One of the most pressing strategic questions facing e-commerce sites in their struggle to become profitable is how to turn browsers into paying customers. Part of the answer is a robust search engine — smart technology that makes it easy for customers to find what they're looking for. But an even bigger part of the answer involves human intervention — smart people who can interpret customer inquiries and deduce what they really want.
That's Alissa Kozuh's job at Nordstrom.com. Kozuh, 28, who formerly worked on search-related projects for Microsoft, is now the editor of Nordstrom.com, where her most important role is to analyze the words that people put into the site's search engine every month. All 45,000 of them.
"People in the fashion industry can call a trend anything they want," Kozuh says.
"But what the customer decides to call it is ultimately what matters most to us." That's why Kozuh keeps a giant spreadsheet of the most-popular search entries on her computer and regularly adjusts the site's proprietary thesaurus so that people looking for "hobo bags" will see purses, not bandanas on a stick. "We're interested in what kinds of results people got," Kozuh says. "Were they relevant? Did they get the merchandise that best applies? That's the difference between bringing a human element into this process and leaving it to technology."
Most of the time, Nordstrom customers shop in one of five ways, Kozuh explains. First, they shop for particular items. Of the 200 terms or phrases that people plug into Nordstrom.com most often, the word "shoe" appears in 10 of them — even though there's a large tab on the home page just for shoes. Kozuh suspects shoppers may take the long route because they think they'll get a broader selection that way. They won't, but that doesn't seem to have deterred them any.
Shoppers also shop by trend. That's why, in addition to her spreadsheets, Kozuh keeps neat stacks of fashion magazines on her desk in the open-plan offices that Nordstrom.com occupies in downtown Seattle. "Animal prints are popular right now," she notes. "But people aren't necessarily going to enter that phrase into the search engine. If it's leopard prints they're looking for, then they'll enter that." (See also leopard coat, pink leopard-print rug, and leopard bikini.)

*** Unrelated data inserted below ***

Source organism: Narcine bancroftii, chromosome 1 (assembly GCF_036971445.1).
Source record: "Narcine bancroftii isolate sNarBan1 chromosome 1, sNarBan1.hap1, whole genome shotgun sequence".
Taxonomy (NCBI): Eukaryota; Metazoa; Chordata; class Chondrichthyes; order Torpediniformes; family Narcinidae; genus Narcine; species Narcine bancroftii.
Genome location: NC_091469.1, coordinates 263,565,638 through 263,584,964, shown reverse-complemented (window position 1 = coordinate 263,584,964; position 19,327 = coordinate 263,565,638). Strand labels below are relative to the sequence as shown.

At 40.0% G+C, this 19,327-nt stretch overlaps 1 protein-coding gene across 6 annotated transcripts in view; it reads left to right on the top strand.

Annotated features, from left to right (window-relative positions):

Visitors may browse the Web store as if it were its brick-and-mortar counterpart. "Brass plum," for instance, was the most popular search in the first month after the Web site's relaunch last August, popping up in the query logs more than 5,000 times. "Brass Plum is the juniors department at Nordstrom," Kozuh explains. "Young customers look forward to shopping there from the time they're six years old. But the fact that people want to shop that way on the Web sort of threw us for a loop."
Certain search terms are also constants, such as designer names and perennial occasions. Shoppers seek out brands year-round, so the site offers boutiques for designers such as Donna Karan and Ralph Lauren. Other search terms, such as "prom," are more seasonal. "But you have to make sure that all of the appropriate items show up when someone enters that term," Kozuh says.
By poring over the statistics each day, Kozuh can suggest tweaks that will give shoppers a better hit rate. Nordstrom.com won't disclose what percentage of its shoppers abandon the site empty-handed. But the company does say that after it introduced the new search engine, along with the overall site redesign, sales jumped 32% during the next three months compared with the six-month period before the relaunch.
While these are not exactly skyrocketing numbers, Kozuh thinks that they will only get better as she delves deeper into the minds of Nordstrom.com shoppers over the next year or two. "Our customers have come to expect a certain level of service," she says. "A computer can't provide that level of service without some help."
Contact Alissa Kozuh by email (email@example.com).
Sidebar: No Sex, Please. We're Shopping
Alissa Kozuh, who once tracked search results at msn.com, knows how wacky and raunchy the entries of Web surfers can get. Now that she monitors the searches of upscale shoppers at Nordstrom.com, the range of entries has narrowed — somewhat.
"The most popular queries on other search engines have nothing to do with being well-dressed," Kozuh says. "But we don't get those here, and that's been a delight. For the most part, people are looking for items related to fine apparel and shoes."
Still, some ribald stuff does pass through Kozuh's spreadsheets from time to time. Even if people aren't searching for sex per se, they still want to look sexy. Many online shoppers hunted for "sexy dresses" during the month after Nordstrom.com introduced its new search engine last August. "Slinky" things were popular too."Sexy shoes" also turned up, as did "sexy bra" and "sexy nighties."
Some people also hunted for "women's sexy lingerie." And one person even typed in "fredericksofhollywood.com." (No one, however, sought out sexy lingerie for men.)
Other people opted for a more conversational approach: "Very nice simple dress" showed up in the query logs. So did "special occasion skirt." A few customers were even in the hunt for things that were "ugly," though the search engine — this is Nordstrom.com after all — doesn't return any matches for that term. Others got even more specific. "Men's boat shirt" and "orange thong panties" both appeared multiple times.
Offering people a big blank space to fill in with the things they want most is like conducting a vast anthropology experiment, Kozuh says. "It is fascinating to look inside the minds of our customers." Given the power of contemporary database technology, can a matchmaking service be far behind?
A version of this article appeared in the February 2001 issue of Fast Company magazine.